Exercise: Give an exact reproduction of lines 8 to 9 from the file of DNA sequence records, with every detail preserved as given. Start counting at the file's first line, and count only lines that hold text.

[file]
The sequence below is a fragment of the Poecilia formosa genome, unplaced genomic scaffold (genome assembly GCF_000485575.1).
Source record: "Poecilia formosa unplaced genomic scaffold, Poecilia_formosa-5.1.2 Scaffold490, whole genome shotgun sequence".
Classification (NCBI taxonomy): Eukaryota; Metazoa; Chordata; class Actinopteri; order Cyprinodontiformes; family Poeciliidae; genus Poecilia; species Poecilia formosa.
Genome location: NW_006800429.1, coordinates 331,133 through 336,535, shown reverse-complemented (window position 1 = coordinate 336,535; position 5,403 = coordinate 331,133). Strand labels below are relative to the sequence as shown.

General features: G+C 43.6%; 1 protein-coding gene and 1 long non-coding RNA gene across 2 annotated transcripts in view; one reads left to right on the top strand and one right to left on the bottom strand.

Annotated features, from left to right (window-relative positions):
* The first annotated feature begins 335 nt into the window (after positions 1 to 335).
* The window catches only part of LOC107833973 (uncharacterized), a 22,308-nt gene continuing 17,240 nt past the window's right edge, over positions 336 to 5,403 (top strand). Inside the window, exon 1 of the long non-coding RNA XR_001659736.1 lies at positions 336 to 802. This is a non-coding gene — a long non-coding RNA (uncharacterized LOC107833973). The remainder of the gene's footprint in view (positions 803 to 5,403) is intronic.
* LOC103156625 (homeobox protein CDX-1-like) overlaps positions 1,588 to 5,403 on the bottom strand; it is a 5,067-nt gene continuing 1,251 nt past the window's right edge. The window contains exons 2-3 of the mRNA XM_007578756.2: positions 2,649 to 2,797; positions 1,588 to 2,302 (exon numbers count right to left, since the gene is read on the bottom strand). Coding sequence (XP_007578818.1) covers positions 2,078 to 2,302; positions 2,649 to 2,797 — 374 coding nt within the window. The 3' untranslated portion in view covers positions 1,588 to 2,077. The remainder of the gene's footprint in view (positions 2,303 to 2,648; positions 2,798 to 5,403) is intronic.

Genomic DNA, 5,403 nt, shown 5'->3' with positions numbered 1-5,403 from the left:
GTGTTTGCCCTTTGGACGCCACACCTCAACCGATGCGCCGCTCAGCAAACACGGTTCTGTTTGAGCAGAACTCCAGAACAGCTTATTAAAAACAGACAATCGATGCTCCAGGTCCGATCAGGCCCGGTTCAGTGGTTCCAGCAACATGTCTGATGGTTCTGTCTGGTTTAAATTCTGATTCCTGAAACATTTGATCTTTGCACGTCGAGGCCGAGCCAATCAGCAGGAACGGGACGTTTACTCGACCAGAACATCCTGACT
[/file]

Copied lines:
* The window catches only part of LOC107833973 (uncharacterized), a 22,308-nt gene continuing 17,240 nt past the window's right edge, over positions 336 to 5,403 (top strand). Inside the window, exon 1 of the long non-coding RNA XR_001659736.1 lies at positions 336 to 802. This is a non-coding gene — a long non-coding RNA (uncharacterized LOC107833973). The remainder of the gene's footprint in view (positions 803 to 5,403) is intronic.
* LOC103156625 (homeobox protein CDX-1-like) overlaps positions 1,588 to 5,403 on the bottom strand; it is a 5,067-nt gene continuing 1,251 nt past the window's right edge. The window contains exons 2-3 of the mRNA XM_007578756.2: positions 2,649 to 2,797; positions 1,588 to 2,302 (exon numbers count right to left, since the gene is read on the bottom strand). Coding sequence (XP_007578818.1) covers positions 2,078 to 2,302; positions 2,649 to 2,797 — 374 coding nt within the window. The 3' untranslated portion in view covers positions 1,588 to 2,077. The remainder of the gene's footprint in view (positions 2,303 to 2,648; positions 2,798 to 5,403) is intronic.